During an ongoing research project on the history of tattooing, with a focus on Christian Warlich (1891−1964), an album of designs by the Hamburg tattooist Karl Finke was stumbled upon at the Institut für Sächsische Geschichte und Volkskunde in Dresden. This album is now to be published in conjunction with an accompanying text. The volume has been conceived and designed in cooperation with the Hochschule für Grafik und Buchkunst, Leipzig.
- Length: approx. 168 pages
- 82 pages reproduce the Finke album (colour illustrations), including over 180 tattoo designs
- Published by Ole Wittmann through Nachlass Warlich (in-house) publisher
- ISBN 978-3-00-056648-6
- 16.5 x 24 cm, hardback
- Please note: the representations of the book shown here are not the final layouts. In the finished book, deviations from these designs may occur.
- Text by Cecilia De Laurentiis, introduction by Ole Wittmann.
- Texts bilingual (German/English)
Karl Finke ranks as one of the most important figures in German tattoo history. Together with Christian Warlich, he was one of the protagonists of the Hamburg tattoo scene in the first half of the twentieth century.
As with some of his American contemporaries, for Finke, practising the art of tattooing went hand in hand with working at circuses. Up until now, he has been described somewhat ambivalently. Among other things, as a professional sportsman, a ‘freak’, a passionate artist or an old-fashioned tattooer in decline. So it seems that everything there is to say about Finke has already been said. However, the recent rediscovery of his album of designs from the 1920s reveals new aspects of his work.
The text for Finke’s Buch No. 3 [Book No. 3] aims to function as an aid to analysing the album. Finke’s work is contextualized within cultural history, with a special focus on sideshow phenomena and tattooed attractions. Through an iconographic analysis of Finke’s drawings, Anglo-American influences on German tattooing are explored. Furthermore, there is a brief analysis of the role of the tattoo in the collective imagination of the Weimar Republic. This is based first and foremost on the interest of some of the Neue Sachlichkeit [New Objectivity] artists, in particular the German painter Otto Dix.
Cecilia De Laurentiis is a tattooist and art historian. She studied art history at the Sapienza University of Rome, graduating in 2016. She has worked in cooperation with the Fondazione Baruchello since 2011 and is the 2017 research fellow for the project Der Nachlass des Hamburger Tätowierers Christian Warlich (1891–1964) in Hamburg. This has been made possible by a grant from the Lazio region’s EU-funded programme Torno Subito.
For the biography of the editor, please see below.
The album of Karl Finke’s designs is being published in order to:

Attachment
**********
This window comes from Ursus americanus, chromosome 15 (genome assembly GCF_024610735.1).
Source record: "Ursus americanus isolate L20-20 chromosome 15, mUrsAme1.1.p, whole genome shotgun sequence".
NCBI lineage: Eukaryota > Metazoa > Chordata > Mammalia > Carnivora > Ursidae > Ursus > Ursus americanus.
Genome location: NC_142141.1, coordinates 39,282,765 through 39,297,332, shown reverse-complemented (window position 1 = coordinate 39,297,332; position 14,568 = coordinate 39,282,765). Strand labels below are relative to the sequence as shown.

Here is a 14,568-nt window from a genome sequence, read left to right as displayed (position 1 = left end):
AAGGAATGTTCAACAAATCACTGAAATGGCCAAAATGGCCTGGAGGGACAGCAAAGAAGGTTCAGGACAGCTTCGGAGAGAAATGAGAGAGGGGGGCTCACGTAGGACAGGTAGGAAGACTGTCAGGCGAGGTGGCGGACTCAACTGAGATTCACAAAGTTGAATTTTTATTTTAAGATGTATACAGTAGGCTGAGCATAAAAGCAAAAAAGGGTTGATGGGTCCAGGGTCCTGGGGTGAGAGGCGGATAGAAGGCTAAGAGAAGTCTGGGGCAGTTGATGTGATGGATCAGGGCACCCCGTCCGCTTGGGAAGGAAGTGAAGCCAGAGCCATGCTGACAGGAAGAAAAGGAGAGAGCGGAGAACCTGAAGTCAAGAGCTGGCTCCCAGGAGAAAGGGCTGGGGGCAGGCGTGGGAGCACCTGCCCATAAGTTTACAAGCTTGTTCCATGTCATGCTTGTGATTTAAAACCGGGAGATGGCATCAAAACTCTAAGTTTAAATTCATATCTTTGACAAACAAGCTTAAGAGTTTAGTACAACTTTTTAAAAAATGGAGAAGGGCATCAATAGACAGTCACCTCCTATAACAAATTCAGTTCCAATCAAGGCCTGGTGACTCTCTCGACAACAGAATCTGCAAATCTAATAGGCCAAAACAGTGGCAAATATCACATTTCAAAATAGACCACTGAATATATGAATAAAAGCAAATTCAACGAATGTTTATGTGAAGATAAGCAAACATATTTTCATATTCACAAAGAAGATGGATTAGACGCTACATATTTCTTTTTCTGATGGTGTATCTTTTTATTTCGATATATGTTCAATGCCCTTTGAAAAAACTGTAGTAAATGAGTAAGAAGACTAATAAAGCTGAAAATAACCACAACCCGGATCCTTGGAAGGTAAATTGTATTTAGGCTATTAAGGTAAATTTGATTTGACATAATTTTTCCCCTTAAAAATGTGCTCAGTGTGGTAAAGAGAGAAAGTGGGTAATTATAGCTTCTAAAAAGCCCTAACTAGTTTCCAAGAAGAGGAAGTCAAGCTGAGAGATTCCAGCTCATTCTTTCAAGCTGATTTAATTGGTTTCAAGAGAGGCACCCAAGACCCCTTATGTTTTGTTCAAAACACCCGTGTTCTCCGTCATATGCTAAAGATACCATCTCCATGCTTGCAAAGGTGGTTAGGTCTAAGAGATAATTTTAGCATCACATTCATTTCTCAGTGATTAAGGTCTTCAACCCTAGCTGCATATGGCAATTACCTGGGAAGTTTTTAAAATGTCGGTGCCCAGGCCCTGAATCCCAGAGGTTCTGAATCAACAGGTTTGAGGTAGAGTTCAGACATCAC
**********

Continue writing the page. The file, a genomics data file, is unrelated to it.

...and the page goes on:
- Make it accessible to the public
- Make the research readily available
The target audience:
- People interested in tattooing
- Tattoo artists
- Researchers (e.g. art historians, cultural anthropologists, historians)
- Book lovers
Neither tattoo aficionados nor academics were aware that an album of Karl Finke’s designs was still in existence.
The rediscovery of the album at the Institut für Sächsische Geschichte und Volkskunde is of great importance in terms of research into German tattoo history, especially since few comparable early twentieth-century hand-drawn albums of designs have survived.
Supporting this project allows us to publish and make accessible new discoveries regarding the history of tattooing.
The following costs will be incurred during the creation of the book:
- Book concept and design
- reproductions (photos of Finke's flash book, 82 pages)
- image processing
- author's royalty
- video production
- image rights
- printing costs
- administration (ISBN etc.)
- courier costs
- production of rewards (pin, t-shirt, bag, flash)
- packing and shipping
- Startnext provision and transaction charge
Ole Wittmann studied art history, social and cultural anthropology and sociology in Hamburg.
In 2015, he completed his doctorate on the human body as an image carrier for tattoos (see www.tattoos-in-der-kunst.de). From 2009 to 2012, he was a research associate at the Arno Schmidt Stiftung and in 2015/16 at the Museum für Kunst und Gewerbe, Hamburg. He is also active in the field of exhibitions and lectured at the University of Hamburg.
He is currently a postdoctoral scholarship holder at the Hamburger Stiftung zur Förderung von Wissenschaft und Kultur and is researching the estate of the tattooist Christian Warlich (1891−1964) in cooperation with the Museum für Hamburgische Geschichte.